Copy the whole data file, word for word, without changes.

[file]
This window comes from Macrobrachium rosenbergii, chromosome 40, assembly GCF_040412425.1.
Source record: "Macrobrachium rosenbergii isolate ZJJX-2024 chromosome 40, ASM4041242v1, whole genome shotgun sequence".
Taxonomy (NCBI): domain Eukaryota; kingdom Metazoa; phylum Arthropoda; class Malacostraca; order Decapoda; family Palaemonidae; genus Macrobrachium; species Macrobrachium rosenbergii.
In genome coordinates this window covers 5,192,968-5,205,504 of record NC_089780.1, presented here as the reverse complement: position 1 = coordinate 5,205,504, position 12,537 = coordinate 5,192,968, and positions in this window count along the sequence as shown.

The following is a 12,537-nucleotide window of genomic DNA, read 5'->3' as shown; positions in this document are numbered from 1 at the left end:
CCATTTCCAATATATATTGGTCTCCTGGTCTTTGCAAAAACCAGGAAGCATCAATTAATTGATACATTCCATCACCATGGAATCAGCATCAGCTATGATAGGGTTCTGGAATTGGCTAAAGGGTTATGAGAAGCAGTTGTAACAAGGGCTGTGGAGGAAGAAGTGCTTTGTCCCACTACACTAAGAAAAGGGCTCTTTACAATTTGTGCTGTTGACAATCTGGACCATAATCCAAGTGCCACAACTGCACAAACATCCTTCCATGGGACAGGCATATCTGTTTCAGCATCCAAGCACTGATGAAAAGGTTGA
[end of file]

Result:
This window comes from Macrobrachium rosenbergii, chromosome 40, assembly GCF_040412425.1.
Source record: "Macrobrachium rosenbergii isolate ZJJX-2024 chromosome 40, ASM4041242v1, whole genome shotgun sequence".
Taxonomy (NCBI): domain Eukaryota; kingdom Metazoa; phylum Arthropoda; class Malacostraca; order Decapoda; family Palaemonidae; genus Macrobrachium; species Macrobrachium rosenbergii.
In genome coordinates this window covers 5,192,968-5,205,504 of record NC_089780.1, presented here as the reverse complement: position 1 = coordinate 5,205,504, position 12,537 = coordinate 5,192,968, and positions in this window count along the sequence as shown.

The following is a 12,537-nucleotide window of genomic DNA, read 5'->3' as shown; positions in this document are numbered from 1 at the left end:
CCATTTCCAATATATATTGGTCTCCTGGTCTTTGCAAAAACCAGGAAGCATCAATTAATTGATACATTCCATCACCATGGAATCAGCATCAGCTATGATAGGGTTCTGGAATTGGCTAAAGGGTTATGAGAAGCAGTTGTAACAAGGGCTGTGGAGGAAGAAGTGCTTTGTCCCACTACACTAAGAAAAGGGCTCTTTACAATTTGTGCTGTTGACAATCTGGACCATAATCCAAGTGCCACAACTGCACAAACATCCTTCCATGGGACAGGCATATCTGTTTCAGCATCCAAGCACTGATGAAAAGGTTGA